Journal Article

Prevalence and type of pain during conventional and self-ligating orthodontic treatment

Simona Tecco, Michele D'Attilio, Stefano Tetè and Felice Festa

in The European Journal of Orthodontics

Published on behalf of European Orthodontics Society

Volume 31, issue 4, pages 380-384
Published in print August 2009 | ISSN: 0141-5387
Published online May 2009 | e-ISSN: 1460-2210 | DOI:
Prevalence and type of pain during conventional and self-ligating orthodontic treatment

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This study investigated the prevalence and type of pain experienced during orthodontic treatment in 30 subjects (12 males, 18 females, aged 12–18 years) with crowding. Fifteen patients were treated with conventional brackets (Victory Series) and 15 with self-ligating brackets (Damon SL II). The first archwire for all patients was a 0.014 inch nickel–titanium (NiTi) archwire with a force of approximately 100 g. Conventional brackets were ligated with elastomeric modules. A visual analogue scale (VAS) was used daily to assess the intensity of pain; the use of pain medication was also reported in a specially designed daybook for a total period of 3 months. Pearson's chi-square was used to investigate the difference between groups in the frequency of pain experience, its nature, and the use of analgesia. Non-parametric statistics (Mann–Whitney U-test) were computed to compare pain intensity between the groups. To investigate reported pain assessments, Friedman’s two-way analysis of variance was used and the differences were estimated using Wilcoxon's signed-rank test.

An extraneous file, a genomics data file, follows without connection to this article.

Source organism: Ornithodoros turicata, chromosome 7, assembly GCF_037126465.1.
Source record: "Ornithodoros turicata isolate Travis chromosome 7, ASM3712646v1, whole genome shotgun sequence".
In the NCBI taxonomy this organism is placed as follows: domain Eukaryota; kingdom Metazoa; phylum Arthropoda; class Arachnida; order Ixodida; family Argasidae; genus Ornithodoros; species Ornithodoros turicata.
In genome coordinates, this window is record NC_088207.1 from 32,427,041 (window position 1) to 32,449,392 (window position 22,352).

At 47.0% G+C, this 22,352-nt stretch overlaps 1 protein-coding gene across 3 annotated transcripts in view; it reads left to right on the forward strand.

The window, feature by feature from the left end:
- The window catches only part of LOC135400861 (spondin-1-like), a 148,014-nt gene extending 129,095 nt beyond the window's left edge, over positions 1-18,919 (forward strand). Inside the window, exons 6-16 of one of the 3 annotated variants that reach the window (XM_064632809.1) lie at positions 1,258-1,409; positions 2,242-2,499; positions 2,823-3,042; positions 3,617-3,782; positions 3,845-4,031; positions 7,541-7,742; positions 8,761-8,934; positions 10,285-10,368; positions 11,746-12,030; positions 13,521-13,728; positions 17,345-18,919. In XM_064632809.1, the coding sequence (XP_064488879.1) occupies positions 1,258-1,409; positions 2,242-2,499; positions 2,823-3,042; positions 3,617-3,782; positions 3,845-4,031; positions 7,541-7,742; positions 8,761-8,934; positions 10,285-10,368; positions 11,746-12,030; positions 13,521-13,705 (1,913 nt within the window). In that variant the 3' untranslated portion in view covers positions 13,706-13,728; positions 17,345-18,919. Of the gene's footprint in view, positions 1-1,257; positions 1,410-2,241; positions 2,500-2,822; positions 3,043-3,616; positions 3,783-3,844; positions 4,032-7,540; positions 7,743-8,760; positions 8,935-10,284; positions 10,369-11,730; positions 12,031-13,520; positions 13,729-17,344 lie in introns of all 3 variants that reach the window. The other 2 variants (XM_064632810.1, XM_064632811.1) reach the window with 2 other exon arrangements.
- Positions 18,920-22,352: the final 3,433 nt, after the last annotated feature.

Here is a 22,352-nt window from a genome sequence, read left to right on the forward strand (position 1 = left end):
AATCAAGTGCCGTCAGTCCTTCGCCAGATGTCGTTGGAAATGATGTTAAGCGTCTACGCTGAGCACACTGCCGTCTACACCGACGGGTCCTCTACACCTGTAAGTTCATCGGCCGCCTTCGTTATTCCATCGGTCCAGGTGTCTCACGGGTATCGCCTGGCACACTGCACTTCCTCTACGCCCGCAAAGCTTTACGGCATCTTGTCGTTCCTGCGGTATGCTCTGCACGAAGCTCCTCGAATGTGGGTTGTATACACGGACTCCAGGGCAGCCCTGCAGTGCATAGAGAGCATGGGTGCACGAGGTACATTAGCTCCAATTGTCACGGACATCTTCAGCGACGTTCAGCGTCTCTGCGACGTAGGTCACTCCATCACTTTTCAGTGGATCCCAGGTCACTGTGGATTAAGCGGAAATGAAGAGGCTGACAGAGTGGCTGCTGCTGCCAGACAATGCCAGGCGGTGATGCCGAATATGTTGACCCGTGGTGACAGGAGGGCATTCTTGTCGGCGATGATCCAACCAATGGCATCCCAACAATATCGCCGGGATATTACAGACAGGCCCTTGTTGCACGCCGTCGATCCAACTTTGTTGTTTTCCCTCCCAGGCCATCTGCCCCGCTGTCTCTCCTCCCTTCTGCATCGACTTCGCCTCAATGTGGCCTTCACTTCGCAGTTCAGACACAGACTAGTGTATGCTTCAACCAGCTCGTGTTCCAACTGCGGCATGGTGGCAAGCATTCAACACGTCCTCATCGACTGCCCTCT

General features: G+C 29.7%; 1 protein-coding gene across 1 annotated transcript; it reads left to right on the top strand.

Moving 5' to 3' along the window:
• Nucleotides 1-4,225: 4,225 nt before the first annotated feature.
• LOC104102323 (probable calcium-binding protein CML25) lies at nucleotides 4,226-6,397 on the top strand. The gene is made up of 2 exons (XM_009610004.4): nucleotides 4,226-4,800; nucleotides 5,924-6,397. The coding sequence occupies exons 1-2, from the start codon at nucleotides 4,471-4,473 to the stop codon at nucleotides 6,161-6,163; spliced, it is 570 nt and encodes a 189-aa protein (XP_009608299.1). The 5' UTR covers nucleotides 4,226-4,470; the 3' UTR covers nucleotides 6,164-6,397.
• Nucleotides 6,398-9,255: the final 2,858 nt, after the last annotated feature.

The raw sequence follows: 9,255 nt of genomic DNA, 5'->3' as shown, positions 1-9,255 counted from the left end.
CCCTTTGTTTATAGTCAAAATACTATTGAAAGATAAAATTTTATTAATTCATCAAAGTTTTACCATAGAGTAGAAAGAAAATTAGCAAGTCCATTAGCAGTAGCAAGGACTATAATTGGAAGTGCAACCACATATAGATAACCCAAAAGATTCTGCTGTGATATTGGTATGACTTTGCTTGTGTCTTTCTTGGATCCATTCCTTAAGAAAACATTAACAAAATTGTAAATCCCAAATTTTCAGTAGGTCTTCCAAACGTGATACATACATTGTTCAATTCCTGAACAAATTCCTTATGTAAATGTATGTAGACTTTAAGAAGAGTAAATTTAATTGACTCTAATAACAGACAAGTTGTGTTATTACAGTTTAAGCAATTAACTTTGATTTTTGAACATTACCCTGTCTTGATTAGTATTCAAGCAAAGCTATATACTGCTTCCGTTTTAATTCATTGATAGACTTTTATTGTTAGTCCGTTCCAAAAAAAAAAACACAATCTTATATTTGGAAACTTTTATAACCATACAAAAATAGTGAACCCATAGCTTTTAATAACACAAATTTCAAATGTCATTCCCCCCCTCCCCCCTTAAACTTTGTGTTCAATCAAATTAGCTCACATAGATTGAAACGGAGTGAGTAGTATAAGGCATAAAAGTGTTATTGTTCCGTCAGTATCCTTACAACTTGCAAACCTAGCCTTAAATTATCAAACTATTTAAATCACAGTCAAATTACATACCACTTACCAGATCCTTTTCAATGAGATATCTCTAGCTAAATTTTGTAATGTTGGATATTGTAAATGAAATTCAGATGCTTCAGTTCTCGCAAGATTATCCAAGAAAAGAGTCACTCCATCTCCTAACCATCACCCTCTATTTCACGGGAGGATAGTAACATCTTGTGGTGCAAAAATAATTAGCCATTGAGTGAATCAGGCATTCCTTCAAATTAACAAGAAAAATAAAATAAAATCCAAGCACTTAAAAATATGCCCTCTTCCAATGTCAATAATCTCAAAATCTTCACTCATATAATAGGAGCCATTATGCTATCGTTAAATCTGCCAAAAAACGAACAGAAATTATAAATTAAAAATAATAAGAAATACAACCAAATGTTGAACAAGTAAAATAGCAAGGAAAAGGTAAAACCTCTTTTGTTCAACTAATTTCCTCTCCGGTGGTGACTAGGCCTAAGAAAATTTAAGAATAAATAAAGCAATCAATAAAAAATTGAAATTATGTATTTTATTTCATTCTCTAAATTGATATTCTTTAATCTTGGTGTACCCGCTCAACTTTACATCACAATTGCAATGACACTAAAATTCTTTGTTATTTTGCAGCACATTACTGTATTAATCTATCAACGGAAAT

The results showed that pain was reported for a period of 9 days after archwire insertion. Patients treated with self-ligating brackets reported the highest pain intensity on the day following placement of the first archwire (VAS mean = 42.6), while those treated with conventional brackets experienced the greatest pain intensity at placement of the first archwire (VAS mean = 52) and after the second orthodontic appointment (VAS mean = 59.6). Analgesics were used by 16.5 per cent of patients treated with self-ligating brackets and by 10 per cent of those treated with conventional brackets, most often during the first 2 days after archwire placement. Patients treated with conventional brackets reported significantly more ‘constant’ pain than those treated with self-ligating brackets who complained of ‘chewing/biting’ pain.

Pain appears to be common during orthodontic treatment but perhaps less intense when self-ligating brackets are used, although no difference was observed in the use of analgesics between those treated with self-ligating or conventional brackets. There were no reports of pain after 7–9 days in either group.

Journal Article.  2739 words.  Illustrated.

Subjects: Restorative Dentistry and Orthodontics

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